DOE JGI Releases a New Version of its Metagenome Data Management & Analysis System
February 7, 2008
For more information, contact
DOE JGI Public Affairs Manager
WALNUT CREEK, CA--Targeting its ever-expanding user community, the U.S. Department of Energy Joint Genome Institute (DOE JGI) has released an upgraded version of the IMG/M metagenome data management and analysis system, accessible to the public at http://img.jgi.doe.gov/m.
IMG/M provides tools for analyzing the functional capability of microbial communities based on their metagenome DNA sequence in the context of reference isolate genomes. The new version of IMG/M includes five additional metagenome datasets generated from microbial community samples that were the subject of recently published studies. These include the metagenomic and functional analysis of termite hindgut microbiota (Nature 450, 560-565, 22 November 2007) and the single cell genetic analysis of TM7, a rare and uncultivated microbe from the human mouth (PNAS, July 17, 2007, vol. 104, no. 29, 11889-11894).
"IMG/M is a fantastic tool that is incredibly helpful in understanding our data," said Stephen Quake, Co-Chair, Department of Bioengineering at Stanford University, Investigator, Howard Hughes Medical Institute, and senior author on the PNAS study. "We used IMG/M in numerous ways, both to analyze our data and to understand general properties of other relevant bacterial genomes. I look forward to analyzing our new datasets with IMG/M."
IMG/M will be demonstrated at a workshop on March 26 as part of the DOE JGI Third Annual User Meeting. IMG/M contains all isolate genomes in version 2.4 of DOE JGI’s Integrated Microbial Genomes (IMG) system, which represents an increase of 1,339 reference genomes from the previous version of IMG/M. Now, IMG/M contains 2,953 isolate genomes consisting of 819 bacterial, 50 archaeal, 40 eukaryotic genomes, and 2,044 viruses.
IMG/M provides new tools for analyzing metagenome datasets in the context of reference isolate genomes, such as the Reference Genome Context Viewer and Protein Recruitment Plot that allow the examination of metagenomes in the context of individual reference isolate genomes. New Abundance Comparison and Functional Category Comparison tools enable pairwise function analysis (COG, Pfam, Enzyme, TIGRfam) and functional category (e.g., COG category) abundance comparisons, respectively, between a metagenome dataset and one or several reference metagenomes or genomes, and test whether the differences in abundance are statistically significant.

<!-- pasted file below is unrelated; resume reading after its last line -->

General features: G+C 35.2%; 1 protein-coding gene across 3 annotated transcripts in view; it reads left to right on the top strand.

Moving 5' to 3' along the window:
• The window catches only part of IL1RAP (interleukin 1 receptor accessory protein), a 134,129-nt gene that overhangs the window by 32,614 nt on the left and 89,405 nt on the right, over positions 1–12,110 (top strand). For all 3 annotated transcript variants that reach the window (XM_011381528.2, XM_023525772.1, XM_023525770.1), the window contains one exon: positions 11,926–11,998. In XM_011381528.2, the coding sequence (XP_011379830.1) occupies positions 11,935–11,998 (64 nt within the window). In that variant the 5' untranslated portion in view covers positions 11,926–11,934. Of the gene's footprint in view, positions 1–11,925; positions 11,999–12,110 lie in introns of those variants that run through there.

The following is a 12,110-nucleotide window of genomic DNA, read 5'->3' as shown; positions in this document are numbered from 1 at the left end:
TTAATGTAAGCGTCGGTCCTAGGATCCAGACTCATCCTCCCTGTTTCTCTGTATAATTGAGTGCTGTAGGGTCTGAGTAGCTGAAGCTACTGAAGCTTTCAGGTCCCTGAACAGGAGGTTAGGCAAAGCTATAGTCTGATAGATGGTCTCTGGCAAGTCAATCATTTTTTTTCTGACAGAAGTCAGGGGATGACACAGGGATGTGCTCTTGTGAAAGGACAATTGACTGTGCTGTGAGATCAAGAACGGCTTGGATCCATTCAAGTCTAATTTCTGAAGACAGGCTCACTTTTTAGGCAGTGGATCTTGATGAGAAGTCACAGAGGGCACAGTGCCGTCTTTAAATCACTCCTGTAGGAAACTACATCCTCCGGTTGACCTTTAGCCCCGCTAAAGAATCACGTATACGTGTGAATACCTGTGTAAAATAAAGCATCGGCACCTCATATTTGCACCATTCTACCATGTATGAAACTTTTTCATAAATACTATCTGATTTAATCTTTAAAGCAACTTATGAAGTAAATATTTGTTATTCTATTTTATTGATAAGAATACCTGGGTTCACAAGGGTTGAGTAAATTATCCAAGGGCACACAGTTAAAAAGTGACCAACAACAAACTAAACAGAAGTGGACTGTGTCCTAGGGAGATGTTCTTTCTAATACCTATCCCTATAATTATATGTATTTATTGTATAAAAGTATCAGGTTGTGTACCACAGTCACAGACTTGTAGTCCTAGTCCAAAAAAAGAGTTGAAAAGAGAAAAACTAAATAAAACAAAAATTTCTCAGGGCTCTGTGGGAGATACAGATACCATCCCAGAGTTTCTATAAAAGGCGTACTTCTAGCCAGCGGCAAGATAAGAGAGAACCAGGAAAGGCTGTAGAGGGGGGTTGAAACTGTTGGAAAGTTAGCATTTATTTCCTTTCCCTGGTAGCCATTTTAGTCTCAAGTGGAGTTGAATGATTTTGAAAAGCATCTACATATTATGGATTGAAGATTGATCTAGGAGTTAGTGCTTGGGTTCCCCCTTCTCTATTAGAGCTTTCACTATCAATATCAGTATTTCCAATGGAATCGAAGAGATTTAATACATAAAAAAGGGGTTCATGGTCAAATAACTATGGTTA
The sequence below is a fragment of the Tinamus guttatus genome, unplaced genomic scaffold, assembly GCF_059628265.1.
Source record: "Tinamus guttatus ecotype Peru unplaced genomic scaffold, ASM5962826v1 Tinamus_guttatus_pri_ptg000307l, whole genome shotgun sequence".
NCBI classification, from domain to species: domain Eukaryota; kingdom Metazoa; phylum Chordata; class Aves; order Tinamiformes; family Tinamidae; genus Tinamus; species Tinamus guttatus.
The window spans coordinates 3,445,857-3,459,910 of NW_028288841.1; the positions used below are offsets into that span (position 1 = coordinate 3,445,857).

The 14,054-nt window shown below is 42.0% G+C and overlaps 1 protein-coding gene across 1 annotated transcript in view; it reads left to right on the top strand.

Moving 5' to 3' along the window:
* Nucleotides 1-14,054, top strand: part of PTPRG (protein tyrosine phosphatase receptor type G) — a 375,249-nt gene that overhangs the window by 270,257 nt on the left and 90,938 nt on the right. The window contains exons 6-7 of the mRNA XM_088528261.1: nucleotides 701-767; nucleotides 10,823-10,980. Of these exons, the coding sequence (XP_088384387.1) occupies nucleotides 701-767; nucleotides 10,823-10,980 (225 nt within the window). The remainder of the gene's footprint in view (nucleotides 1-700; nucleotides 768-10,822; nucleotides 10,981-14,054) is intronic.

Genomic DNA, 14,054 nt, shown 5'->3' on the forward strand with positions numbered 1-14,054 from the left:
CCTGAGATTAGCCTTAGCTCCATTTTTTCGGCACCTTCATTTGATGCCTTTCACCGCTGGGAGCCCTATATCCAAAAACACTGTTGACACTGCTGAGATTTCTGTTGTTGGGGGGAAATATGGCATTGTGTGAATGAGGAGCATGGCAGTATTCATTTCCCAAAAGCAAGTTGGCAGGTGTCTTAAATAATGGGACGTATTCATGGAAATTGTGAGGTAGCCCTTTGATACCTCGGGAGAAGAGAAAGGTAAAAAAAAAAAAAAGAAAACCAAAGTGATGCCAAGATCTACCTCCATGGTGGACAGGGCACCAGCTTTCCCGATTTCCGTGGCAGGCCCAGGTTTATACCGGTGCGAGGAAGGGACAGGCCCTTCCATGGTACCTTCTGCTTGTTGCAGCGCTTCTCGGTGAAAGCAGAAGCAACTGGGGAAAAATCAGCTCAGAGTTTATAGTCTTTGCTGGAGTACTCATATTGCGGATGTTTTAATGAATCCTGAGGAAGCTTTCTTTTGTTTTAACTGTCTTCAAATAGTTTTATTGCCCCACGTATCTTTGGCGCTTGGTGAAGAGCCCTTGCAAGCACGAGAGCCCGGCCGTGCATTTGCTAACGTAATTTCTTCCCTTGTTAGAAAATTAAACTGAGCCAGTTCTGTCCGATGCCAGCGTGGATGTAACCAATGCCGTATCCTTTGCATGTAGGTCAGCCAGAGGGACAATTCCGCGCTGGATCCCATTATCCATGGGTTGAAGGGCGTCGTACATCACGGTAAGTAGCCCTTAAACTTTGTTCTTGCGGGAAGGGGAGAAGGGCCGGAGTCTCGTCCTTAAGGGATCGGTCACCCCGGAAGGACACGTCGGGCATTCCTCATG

IMG/M has been developed jointly by the DOE JGI’s Genome Biology Program (GBP) and Lawrence Berkeley National Laboratory (LBNL) Biological Data Management and Technology Center (BDMTC). The large-scale pairwise gene similarity computations for all the genomes included in IMG/M have been carried out using ScalaBLAST by the Computational Biology and Bioinformatics Group of the Computational Sciences and Mathematics Division at Pacific Northwest National Laboratory, using the William R. Wiley Environmental Molecular Sciences Laboratory (EMSL) Molecular Sciences Computing Facility supercomputer.
The U.S. Department of Energy Joint Genome Institute, supported by the DOE Office of Science, unites the expertise of five national laboratories -- Lawrence Berkeley, Lawrence Livermore, Los Alamos, Oak Ridge, and Pacific Northwest -- along with the Stanford Human Genome Center to advance genomics in support of the DOE missions related to clean energy generation and environmental characterization and cleanup. DOE JGI’s Walnut Creek, CA, Production Genomics Facility provides integrated high-throughput sequencing and computational analysis that enable systems-based scientific approaches to these challenges.
About Computing Sciences at Berkeley Lab
The Lawrence Berkeley National Laboratory (Berkeley Lab) Computing Sciences organization provides the computing and networking resources and expertise critical to advancing the Department of Energy's research missions: developing new energy sources, improving energy efficiency, developing new materials and increasing our understanding of ourselves, our world and our universe.
ESnet, the Energy Sciences Network, provides the high-bandwidth, reliable connections that link scientists at 40 DOE research sites to each other and to experimental facilities and supercomputing centers around the country. The National Energy Research Scientific Computing Center (NERSC) powers the discoveries of 6,000 scientists at national laboratories and universities, including those at Berkeley Lab's Computational Research Division (CRD). CRD conducts research and development in mathematical modeling and simulation, algorithm design, data storage, management and analysis, computer system architecture and high-performance software implementation. NERSC and ESnet are DOE Office of Science User Facilities.
Lawrence Berkeley National Laboratory addresses the world's most urgent scientific challenges by advancing sustainable energy, protecting human health, creating new materials, and revealing the origin and fate of the universe. Founded in 1931, Berkeley Lab's scientific expertise has been recognized with 13 Nobel prizes. The University of California manages Berkeley Lab for the DOE’s Office of Science.
DOE’s Office of Science is the single largest supporter of basic research in the physical sciences in the United States, and is working to address some of the most pressing challenges of our time. For more information, please visit science.energy.gov.